Video TapeWorm

New, encore and low-price releases on Tuesday, July 2

Jun 26, 2013 at 5:00 am
Video TapeWorm
The Producers



1977; $16.98-$19.98; R

Three years before they launched “Airplane,” David Zucker, Jim Abrahams and Jerry Zucker — who did sketch comedy in college as “Kentucky Fried Theater” — hired an unknown director named John Landis (“Animal House”) to help them assemble a hodgepodge of unrelated gags into a feature-length movie. Crude, rude and just plain nuts in spots, this was decades ahead of its time and is now available in a beautiful Blu-ray. Just keep repeating: “The popcorn you’re eating has been pissed in. Film at 11.”


1968; $24.98-$29.98; PG

Finally available on Blu-ray, the production that made Mel Brooks a household name! Corny, racist and gleefully over-the-top, Mel leads Zero Mostel and Gene Wilder (with major help from the irrepressible Kenneth Mars) through a singing, dancing, sure-fire Broadway flop called “Springtime for Hitler,” all for the sake of pocketing loads of investor cash. A cinema classic — infinitely better than that Nathan Lane/Matthew Broderick remake — and one of the funniest films we know. Don’t miss it.


56 UP

2012; $26.98; UR

Every seven years since 1964, filmmaker Michael Apted has revisited a group of British now-adults, documenting how they see themselves and the world around them. May not sound like much, but this is one of the most intelligent, intimate and thought-provoking docs you’ll ever seen. The surviving participants are now 56 years old, which really hits home, regardless of your age. Recommended.


2010; $19.98; R

We’re not big fans of Julianne Moore, but luckily she’s largely swamped by the performance of Jonathan Rhys Meyers in this unnecessarily R-rated psychological spooker. She’s a disturbed shrink, her life and mind rushing down the tubes, when she meets Adam (Meyers), a man with multiple personality disorder. In short order it becomes clear that Adam’s personalities are all murder victims! This great plot element, plus Meyers’ amazing physical work, taking on the varying characteristics of each victim, makes the movie.


2012; $19.98-$21.98; UR

Electra Avellan, one of those amazingly hot babes from “Machete,” stars here as an aspiring actress who ditches her boyfriend on the morning of her 25th birthday. From there she visits a wonky psychic and spends the rest of the day in a more-or-less comic attempt to find something meaningful and life-affirming in Hollywood. Good luck! With help from Danny Trejo, Jennifer Tilly, Robert Rodriguez, Margaret Cho and others.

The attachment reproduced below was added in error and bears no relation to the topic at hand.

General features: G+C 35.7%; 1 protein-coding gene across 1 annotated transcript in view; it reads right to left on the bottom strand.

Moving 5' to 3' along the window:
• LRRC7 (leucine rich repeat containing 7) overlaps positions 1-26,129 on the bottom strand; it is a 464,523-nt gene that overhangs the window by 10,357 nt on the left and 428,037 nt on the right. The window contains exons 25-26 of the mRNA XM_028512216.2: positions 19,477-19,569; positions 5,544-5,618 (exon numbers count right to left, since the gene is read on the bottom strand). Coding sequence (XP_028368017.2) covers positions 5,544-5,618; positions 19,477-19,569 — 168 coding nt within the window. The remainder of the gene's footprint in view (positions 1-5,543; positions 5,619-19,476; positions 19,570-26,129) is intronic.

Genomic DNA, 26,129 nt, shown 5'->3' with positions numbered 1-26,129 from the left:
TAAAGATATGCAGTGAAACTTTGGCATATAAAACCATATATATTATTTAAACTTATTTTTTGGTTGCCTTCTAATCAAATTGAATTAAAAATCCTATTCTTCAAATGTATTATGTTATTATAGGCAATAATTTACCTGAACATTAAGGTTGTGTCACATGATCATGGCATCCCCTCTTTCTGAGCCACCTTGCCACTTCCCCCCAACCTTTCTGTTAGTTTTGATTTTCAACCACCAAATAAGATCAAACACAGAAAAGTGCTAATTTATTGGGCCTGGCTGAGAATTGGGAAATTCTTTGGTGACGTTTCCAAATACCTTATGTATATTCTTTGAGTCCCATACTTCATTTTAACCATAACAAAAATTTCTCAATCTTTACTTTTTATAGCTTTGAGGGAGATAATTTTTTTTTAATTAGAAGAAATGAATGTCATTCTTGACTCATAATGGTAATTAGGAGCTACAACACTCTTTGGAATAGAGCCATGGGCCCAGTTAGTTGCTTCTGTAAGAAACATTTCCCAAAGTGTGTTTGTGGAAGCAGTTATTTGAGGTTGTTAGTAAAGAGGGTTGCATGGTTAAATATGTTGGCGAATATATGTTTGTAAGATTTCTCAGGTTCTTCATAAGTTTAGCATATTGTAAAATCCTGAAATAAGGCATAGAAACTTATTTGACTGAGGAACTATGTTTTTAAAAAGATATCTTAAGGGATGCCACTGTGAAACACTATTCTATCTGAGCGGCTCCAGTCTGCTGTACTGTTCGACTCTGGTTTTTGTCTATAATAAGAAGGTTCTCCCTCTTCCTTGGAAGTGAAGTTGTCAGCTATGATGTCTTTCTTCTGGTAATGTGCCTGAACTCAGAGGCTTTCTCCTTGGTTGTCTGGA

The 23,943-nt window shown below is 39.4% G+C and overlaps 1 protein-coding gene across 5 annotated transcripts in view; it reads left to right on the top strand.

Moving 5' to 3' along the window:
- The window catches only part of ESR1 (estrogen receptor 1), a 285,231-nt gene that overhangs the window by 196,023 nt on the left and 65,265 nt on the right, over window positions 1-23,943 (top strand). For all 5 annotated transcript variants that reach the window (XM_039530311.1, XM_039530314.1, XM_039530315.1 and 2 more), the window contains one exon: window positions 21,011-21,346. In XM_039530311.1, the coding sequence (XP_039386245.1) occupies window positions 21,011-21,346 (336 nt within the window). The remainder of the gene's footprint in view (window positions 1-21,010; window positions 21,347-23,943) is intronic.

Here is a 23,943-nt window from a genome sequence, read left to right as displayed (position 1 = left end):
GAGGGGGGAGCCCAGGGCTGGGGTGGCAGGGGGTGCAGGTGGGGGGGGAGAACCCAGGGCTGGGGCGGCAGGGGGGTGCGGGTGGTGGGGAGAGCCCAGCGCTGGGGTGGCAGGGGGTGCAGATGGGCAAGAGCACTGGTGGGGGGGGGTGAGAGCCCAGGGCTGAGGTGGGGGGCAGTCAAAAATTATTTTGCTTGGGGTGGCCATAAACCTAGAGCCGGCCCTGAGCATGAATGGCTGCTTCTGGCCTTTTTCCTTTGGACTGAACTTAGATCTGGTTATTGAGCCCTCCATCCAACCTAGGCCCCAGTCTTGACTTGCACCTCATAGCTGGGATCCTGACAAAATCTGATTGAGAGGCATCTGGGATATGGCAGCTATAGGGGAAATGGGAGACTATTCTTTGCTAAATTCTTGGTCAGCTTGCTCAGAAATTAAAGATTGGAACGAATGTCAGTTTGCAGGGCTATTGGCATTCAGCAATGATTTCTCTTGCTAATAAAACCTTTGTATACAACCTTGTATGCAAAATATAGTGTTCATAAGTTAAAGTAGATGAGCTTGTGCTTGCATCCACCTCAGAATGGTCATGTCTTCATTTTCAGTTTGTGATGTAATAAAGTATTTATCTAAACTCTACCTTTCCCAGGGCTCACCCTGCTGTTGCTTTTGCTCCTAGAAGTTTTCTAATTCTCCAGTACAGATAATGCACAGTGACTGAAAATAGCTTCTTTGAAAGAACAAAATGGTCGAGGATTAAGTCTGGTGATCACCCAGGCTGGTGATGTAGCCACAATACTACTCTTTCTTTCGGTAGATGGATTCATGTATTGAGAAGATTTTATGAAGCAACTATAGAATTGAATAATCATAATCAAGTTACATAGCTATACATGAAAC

2012; $13.99; UR

China, the world’s largest and richest totalitarian nation, joined the World Trade Organization in 2001 and immediately subsidized its exports in violation of that agreement. American companies retaliated by ... closing American plants and moving to China! Today we owe the Chinese more than $3 trillion. This doc takes stock of how exactly all that happened, which Americans profited most by it, and how those same Americans have successfully blocked any form of trade controls to line their own pockets.


2012; $27.98-$39.98; UR

Marton Csokas (Celeborn, husband to Lady Galadriel in “Lord of the Rings”) is amazing in this new noir detective series from Britain. He’s smart, hard and absolutely hates corruption of any kind — and has suffered greatly because of that. Why so tough? Well, the man has some very, very dark secrets in his past, making him one of the most watchable characters on the telly today. Based on the books of Robert Wilson and set in Seville, Spain, where Falcón and his small group of homicide dicks deal with the most gruesome crimes imaginable — all of which is splayed out in Technicolor horror for the viewer — the atmosphere is shocking and intoxicating. Highly recommended.


2012; $26.98-$29.98; R

Marisa Tomei and Joshua Jackson liven this low-rent indie international drama about a Syrian living in Canada (Alexander Siddig) whose daughter goes missing back in Damascus. He returns there, of course, and finds the place a living hell. Tomei, his former lover, does the best she can to help him, but embassy-wonk Jackson seems to have other goals. With Oded Fehr; good stuff.


2013; $27.98-$38.98; UR

An American submarine crew, led by Andre Braugher and Scott Speedman, is ordered to nuke Pakistan. When they radio for confirmation, they are fired on by another U.S. sub. Clearly pawns in a conspiracy, the crew scrambles to shore on a tropical paradise as armed troops gather at sea. This impressive and imaginative drama — with a surprising number of hot women aboard — came from the men behind “Oblivion” and “The Shield,” but never found its audience, which is a shame because it is tense, action-filled and profoundly entertaining. We liked it.


2012; $27.98-$29.98; UR

The fabulous true saga continues! This second installment in the “Tai Chi” trilogy, begun with “Tai Chi Zero,” continues the steampunk theme as young master Yang Luchan, his face famously marked with an odd, fleshy growth, teaches the secret Tai Chi fighting style to a vulnerable village beset by an army of death machines, the vanguard of a ruthless railroad company determined to run a rail line through their homes. Fast, funny and entertaining as hell!